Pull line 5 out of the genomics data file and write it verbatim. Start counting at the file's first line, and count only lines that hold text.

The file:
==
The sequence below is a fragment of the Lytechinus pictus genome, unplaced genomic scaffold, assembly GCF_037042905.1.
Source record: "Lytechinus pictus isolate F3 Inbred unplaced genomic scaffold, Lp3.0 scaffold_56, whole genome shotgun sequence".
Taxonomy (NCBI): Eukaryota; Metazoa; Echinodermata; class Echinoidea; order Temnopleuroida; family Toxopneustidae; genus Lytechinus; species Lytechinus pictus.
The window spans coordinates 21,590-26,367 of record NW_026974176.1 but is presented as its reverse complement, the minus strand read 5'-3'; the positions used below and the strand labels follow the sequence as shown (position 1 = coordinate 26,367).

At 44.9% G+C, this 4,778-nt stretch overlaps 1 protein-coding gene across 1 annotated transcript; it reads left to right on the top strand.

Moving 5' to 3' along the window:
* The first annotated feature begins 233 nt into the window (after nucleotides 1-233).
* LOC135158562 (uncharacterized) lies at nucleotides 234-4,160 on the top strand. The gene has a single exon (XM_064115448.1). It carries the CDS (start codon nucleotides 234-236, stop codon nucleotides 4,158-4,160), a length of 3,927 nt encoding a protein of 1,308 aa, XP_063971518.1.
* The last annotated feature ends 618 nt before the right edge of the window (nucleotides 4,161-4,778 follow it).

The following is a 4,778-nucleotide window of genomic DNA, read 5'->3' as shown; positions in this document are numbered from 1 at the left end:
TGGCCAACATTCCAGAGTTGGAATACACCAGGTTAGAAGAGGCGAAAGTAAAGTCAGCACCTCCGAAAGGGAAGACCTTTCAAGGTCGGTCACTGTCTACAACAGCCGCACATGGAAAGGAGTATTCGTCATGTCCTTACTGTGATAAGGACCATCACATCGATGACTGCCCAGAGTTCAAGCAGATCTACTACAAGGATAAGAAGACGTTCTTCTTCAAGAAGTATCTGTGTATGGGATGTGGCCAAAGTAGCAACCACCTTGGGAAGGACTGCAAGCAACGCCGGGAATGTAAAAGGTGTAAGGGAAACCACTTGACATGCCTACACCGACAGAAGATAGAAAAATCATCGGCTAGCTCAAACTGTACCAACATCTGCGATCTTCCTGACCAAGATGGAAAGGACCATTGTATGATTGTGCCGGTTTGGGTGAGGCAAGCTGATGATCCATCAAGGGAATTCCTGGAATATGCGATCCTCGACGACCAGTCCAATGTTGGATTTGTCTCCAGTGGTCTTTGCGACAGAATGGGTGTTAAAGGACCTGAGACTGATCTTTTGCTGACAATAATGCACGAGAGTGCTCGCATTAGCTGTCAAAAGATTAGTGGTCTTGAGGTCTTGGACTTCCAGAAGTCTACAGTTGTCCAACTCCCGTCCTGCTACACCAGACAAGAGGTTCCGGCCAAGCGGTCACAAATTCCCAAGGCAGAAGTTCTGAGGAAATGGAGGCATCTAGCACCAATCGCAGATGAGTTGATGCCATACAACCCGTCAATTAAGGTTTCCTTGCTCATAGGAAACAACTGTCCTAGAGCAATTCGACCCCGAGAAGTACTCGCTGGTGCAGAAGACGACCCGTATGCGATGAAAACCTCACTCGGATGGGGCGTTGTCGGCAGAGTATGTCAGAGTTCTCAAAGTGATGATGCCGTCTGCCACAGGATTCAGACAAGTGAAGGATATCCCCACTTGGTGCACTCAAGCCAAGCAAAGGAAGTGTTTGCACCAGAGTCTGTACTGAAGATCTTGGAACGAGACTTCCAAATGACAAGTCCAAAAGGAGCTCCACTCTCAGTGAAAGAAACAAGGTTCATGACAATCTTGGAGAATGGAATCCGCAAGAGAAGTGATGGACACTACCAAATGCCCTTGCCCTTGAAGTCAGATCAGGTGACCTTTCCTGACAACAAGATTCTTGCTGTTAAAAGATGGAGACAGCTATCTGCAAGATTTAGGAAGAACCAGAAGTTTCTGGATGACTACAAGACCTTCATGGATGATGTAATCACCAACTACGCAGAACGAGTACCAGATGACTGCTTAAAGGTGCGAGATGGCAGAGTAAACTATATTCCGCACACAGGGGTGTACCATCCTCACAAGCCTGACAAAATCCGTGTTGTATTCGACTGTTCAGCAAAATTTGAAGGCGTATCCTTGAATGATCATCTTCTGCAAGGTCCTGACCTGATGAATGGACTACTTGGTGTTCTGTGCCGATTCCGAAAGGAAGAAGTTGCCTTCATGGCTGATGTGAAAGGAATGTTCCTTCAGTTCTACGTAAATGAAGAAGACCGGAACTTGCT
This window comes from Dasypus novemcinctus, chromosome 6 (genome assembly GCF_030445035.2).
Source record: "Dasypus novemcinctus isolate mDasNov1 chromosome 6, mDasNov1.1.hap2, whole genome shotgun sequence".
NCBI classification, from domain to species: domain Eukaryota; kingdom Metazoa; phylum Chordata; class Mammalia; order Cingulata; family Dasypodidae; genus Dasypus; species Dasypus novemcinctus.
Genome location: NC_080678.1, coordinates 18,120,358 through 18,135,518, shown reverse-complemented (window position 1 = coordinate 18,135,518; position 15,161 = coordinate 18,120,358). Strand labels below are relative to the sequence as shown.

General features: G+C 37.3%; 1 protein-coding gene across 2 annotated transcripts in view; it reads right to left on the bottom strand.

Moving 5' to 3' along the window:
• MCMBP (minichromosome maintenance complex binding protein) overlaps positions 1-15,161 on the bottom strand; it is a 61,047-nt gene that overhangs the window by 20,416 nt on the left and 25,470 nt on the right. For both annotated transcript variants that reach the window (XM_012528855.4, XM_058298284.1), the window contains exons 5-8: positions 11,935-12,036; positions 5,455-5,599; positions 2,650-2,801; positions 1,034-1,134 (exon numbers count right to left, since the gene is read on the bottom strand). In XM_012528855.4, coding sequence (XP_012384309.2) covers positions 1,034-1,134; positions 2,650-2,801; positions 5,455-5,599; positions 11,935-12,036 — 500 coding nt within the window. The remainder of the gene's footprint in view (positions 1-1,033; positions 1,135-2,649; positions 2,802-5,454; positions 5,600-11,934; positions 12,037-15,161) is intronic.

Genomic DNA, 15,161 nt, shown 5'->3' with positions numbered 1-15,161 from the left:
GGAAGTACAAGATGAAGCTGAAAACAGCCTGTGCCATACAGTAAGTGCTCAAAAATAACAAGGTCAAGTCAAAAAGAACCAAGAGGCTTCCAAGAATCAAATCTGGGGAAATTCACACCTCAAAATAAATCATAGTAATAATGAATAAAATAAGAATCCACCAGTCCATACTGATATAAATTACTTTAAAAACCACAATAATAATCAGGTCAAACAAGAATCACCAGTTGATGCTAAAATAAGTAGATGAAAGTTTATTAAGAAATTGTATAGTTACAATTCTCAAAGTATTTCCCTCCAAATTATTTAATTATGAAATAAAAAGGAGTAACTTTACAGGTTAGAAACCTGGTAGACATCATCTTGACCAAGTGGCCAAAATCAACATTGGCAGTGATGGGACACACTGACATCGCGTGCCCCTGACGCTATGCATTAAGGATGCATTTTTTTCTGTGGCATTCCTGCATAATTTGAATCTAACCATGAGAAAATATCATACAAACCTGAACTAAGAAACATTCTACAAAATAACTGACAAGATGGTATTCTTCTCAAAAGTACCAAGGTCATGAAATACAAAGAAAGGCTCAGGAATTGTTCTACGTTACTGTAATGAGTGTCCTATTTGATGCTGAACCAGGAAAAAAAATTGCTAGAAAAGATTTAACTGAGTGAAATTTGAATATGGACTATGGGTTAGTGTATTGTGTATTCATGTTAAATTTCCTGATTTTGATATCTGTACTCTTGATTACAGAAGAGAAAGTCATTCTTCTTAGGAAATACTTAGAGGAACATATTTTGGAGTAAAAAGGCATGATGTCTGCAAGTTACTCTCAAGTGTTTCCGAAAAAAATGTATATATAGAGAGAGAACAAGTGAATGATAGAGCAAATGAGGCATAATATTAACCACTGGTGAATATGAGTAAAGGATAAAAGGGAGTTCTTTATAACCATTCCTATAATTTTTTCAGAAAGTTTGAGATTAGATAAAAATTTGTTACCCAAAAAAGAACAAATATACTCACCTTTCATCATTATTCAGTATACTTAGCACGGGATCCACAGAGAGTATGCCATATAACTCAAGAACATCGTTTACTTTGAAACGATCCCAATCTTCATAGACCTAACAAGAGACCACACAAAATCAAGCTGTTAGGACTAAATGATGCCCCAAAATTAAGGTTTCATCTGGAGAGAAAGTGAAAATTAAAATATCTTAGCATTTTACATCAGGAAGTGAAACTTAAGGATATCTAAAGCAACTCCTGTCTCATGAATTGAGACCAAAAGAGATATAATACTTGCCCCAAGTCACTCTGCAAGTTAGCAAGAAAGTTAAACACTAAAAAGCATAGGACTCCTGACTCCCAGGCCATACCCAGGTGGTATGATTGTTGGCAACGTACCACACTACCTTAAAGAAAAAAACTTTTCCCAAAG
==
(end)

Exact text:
At 44.9% G+C, this 4,778-nt stretch overlaps 1 protein-coding gene across 1 annotated transcript; it reads left to right on the top strand.